In December 2014, the Secret Service Protective Mission Panel had issued a report on protection of the White House compound that noted, “the most common refrain … heard from all sources within the Service, from line agents and officers to the director, from special agents to Uniformed Division officers, is that the Service is overstretched, with personnel working far too many hours. The result, according to all, is an exhausted work force with low morale.”

The IG concluded in its Management Alert that, “We are concerned that the Secret Service’s staffing and scheduling process does not ensure that officers receive adequate breaks while on duty and time off between shifts … as these issues impact officer safety and the agency’s ability to meet its mission.”

The IG said his “office is conducting a broader review of the Secret Service that will address officer workloads and underlying management issues that contribute to low morale and officer concerns about their work environment.”

“Now that the Inspector General’s investigation has concluded, we will proceed expeditiously in determining accountability for those who violated any laws or policies of” DHS, said DHS Secretary Jeh Johnson upon receipt of the IG’s report.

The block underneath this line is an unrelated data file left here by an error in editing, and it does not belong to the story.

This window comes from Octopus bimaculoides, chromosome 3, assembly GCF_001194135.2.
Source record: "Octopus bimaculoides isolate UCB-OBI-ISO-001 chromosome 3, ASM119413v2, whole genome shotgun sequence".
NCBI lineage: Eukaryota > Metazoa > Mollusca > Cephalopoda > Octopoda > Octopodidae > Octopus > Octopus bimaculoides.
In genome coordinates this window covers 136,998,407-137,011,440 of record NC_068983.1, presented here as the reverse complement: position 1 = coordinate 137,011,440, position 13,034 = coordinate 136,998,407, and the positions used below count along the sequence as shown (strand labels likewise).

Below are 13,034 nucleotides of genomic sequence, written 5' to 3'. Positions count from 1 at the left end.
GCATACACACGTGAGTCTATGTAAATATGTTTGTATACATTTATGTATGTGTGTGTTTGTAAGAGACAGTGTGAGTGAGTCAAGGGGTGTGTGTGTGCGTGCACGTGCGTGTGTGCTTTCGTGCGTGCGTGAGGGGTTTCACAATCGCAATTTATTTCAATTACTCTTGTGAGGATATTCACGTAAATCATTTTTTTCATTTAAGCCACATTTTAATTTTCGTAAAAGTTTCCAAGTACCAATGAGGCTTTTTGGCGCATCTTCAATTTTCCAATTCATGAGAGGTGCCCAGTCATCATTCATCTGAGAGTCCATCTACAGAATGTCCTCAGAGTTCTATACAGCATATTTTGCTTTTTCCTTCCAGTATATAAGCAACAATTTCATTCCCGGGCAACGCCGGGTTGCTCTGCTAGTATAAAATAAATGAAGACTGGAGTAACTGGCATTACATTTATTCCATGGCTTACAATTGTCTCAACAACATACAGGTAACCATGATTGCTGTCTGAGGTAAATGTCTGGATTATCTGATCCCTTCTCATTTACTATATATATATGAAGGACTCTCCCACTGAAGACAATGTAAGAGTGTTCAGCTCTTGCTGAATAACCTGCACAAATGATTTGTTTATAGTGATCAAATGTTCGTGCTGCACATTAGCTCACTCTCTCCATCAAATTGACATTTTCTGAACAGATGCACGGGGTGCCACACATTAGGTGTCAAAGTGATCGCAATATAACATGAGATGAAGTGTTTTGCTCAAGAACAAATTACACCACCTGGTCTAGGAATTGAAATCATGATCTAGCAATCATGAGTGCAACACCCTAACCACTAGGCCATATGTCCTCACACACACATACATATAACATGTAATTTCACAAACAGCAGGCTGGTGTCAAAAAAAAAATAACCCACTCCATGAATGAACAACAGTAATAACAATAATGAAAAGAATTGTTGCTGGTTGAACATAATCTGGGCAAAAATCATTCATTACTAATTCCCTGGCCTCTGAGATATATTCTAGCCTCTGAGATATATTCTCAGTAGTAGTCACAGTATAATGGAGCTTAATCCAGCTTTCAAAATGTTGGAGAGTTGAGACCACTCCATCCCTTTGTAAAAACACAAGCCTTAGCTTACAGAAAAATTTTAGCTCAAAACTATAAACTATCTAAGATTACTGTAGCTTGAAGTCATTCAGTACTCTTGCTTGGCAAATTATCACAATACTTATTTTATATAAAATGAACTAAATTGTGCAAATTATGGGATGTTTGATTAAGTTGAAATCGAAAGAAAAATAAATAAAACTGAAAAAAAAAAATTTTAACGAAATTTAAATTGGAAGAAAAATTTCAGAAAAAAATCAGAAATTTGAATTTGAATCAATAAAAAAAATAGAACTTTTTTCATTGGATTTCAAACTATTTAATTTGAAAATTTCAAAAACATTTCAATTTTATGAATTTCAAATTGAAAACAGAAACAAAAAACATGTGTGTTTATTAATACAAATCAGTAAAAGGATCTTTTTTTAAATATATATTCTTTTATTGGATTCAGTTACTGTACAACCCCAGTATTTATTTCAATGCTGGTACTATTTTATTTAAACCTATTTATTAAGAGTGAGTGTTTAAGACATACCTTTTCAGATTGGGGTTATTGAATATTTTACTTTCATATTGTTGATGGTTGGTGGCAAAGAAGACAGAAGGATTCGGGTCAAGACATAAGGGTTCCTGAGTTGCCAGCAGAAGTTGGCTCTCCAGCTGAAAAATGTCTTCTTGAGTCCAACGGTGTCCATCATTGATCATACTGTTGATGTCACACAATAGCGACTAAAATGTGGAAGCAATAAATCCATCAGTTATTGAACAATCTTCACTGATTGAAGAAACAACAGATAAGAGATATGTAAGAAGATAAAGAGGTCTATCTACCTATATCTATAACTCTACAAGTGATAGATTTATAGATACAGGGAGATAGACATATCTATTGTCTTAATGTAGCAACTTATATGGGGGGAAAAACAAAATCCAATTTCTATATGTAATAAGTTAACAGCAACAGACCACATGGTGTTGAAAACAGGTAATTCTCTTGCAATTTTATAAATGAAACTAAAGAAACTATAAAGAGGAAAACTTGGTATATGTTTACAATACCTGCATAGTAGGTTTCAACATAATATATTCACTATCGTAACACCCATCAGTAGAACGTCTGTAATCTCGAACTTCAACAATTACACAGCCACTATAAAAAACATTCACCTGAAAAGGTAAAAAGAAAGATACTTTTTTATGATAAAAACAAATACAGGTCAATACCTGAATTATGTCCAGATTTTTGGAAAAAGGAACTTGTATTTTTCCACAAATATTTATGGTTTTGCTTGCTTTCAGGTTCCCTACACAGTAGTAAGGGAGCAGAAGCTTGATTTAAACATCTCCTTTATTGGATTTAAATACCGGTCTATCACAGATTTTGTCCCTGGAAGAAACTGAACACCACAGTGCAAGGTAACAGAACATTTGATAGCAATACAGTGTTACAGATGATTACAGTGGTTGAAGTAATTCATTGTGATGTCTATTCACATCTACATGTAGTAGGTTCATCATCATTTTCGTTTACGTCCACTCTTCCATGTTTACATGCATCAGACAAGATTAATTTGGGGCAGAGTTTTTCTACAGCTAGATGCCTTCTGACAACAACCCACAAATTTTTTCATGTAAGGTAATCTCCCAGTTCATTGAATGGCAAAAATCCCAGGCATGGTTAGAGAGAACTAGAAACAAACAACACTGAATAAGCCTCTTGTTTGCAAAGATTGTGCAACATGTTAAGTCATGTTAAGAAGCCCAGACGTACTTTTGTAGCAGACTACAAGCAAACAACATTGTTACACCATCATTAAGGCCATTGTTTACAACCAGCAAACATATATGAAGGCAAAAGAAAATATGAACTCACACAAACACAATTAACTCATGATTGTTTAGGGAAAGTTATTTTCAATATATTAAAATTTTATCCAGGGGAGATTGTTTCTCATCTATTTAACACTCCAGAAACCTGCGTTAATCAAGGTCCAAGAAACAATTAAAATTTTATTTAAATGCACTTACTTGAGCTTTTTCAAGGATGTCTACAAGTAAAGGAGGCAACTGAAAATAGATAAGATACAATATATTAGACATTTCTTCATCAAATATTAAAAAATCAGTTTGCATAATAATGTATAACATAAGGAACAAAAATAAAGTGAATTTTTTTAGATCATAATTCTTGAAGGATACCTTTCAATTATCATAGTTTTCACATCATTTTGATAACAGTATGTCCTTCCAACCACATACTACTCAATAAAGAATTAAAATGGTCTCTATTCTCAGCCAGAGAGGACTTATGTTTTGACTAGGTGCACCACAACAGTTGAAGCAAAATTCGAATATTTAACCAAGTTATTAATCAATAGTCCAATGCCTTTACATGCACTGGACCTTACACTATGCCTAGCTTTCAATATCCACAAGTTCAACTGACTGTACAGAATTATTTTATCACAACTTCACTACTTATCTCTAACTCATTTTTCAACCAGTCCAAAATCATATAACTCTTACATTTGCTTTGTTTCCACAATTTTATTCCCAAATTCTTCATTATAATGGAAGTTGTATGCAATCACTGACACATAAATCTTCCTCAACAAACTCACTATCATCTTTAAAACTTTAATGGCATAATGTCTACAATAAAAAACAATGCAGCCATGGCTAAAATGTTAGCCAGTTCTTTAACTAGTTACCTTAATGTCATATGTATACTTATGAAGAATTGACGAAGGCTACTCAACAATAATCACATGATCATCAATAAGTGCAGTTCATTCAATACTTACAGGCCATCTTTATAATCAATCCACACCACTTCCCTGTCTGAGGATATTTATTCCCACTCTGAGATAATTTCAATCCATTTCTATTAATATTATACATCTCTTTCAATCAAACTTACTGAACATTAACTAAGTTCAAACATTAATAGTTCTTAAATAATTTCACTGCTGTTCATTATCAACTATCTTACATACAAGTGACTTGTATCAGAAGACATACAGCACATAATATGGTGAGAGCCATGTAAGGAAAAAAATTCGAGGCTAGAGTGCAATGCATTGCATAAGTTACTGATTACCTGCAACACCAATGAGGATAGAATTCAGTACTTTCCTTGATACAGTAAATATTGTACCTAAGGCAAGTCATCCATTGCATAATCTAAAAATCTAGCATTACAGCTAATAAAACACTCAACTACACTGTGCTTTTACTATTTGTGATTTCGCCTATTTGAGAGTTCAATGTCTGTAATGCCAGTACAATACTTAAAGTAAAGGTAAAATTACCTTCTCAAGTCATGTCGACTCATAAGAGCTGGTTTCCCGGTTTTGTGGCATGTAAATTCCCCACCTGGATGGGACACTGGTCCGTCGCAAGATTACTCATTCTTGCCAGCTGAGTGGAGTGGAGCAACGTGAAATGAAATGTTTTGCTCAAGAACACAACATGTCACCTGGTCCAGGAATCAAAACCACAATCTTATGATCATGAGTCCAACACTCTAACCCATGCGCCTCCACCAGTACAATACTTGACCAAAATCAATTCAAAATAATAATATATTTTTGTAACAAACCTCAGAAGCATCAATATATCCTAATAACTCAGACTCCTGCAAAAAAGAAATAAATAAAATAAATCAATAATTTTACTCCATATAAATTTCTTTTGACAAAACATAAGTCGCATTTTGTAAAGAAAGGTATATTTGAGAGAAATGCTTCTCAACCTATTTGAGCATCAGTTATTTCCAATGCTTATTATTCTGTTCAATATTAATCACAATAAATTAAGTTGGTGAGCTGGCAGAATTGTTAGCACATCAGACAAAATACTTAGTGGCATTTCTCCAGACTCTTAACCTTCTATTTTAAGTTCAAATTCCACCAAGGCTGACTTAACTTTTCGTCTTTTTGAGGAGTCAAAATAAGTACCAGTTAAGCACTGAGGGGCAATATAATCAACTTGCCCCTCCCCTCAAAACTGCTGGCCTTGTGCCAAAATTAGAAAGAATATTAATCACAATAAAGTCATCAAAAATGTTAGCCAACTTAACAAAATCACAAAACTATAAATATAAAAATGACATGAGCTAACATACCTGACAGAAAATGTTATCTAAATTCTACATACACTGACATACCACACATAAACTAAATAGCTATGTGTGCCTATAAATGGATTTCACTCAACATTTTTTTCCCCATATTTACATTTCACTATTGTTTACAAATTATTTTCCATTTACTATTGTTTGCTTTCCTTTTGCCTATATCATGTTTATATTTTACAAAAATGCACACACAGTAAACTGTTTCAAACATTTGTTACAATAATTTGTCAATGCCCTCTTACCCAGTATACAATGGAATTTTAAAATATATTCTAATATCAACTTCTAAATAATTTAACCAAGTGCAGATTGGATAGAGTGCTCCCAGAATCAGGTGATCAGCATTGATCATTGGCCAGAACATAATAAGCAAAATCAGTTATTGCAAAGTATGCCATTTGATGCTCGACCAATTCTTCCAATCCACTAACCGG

Johnson stated that, “In light of the matters reflected in the report and addendum, and in order to avoid any perception of a conflict of interest, the director of the Secret Service and I both agree that all decisions concerning accountability for these matters will be made by me.”

Johnson said he plans “to make these decisions in the coming weeks.”

Rep. Bennie G. Thompson (D-Miss), the ranking member of the House Committee on Homeland Security, said, "The issuance of this urgent management advisory by the Inspector General is an extraordinary act aimed at getting the Secret Service, at the highest levels, to recognize that the agency’s scheduling and staffingprocesses not only undermine performance but also negatively impact safety. Unable to recognize the gravity of these problems, the Secret Service subjected officers to disciplinary action for their fatigue, rather than address the root cause and adjust procedures.”

“This is emblematic of an agency that just doesn’t get it,” Johnson said.

“It is time for the Secret Service, with its zero-fail mission, to realize the magnitude of these problems and put in place the meaningful reforms necessary to enhance operations and overhaul the agency’s culture and morale,” Johnson concluded.

Homeland Security Todayhttp://www.hstoday.us
The Government Technology & Services Coalition's Homeland Security Today (HSToday) is the premier news and information resource for the homeland security community, dedicated to elevating the discussions and insights that can support a safe and secure nation. A non-profit magazine and media platform, HSToday provides readers with the whole story, placing facts and comments in context to inform debate and drive realistic solutions to some of the nation’s most vexing security challenges.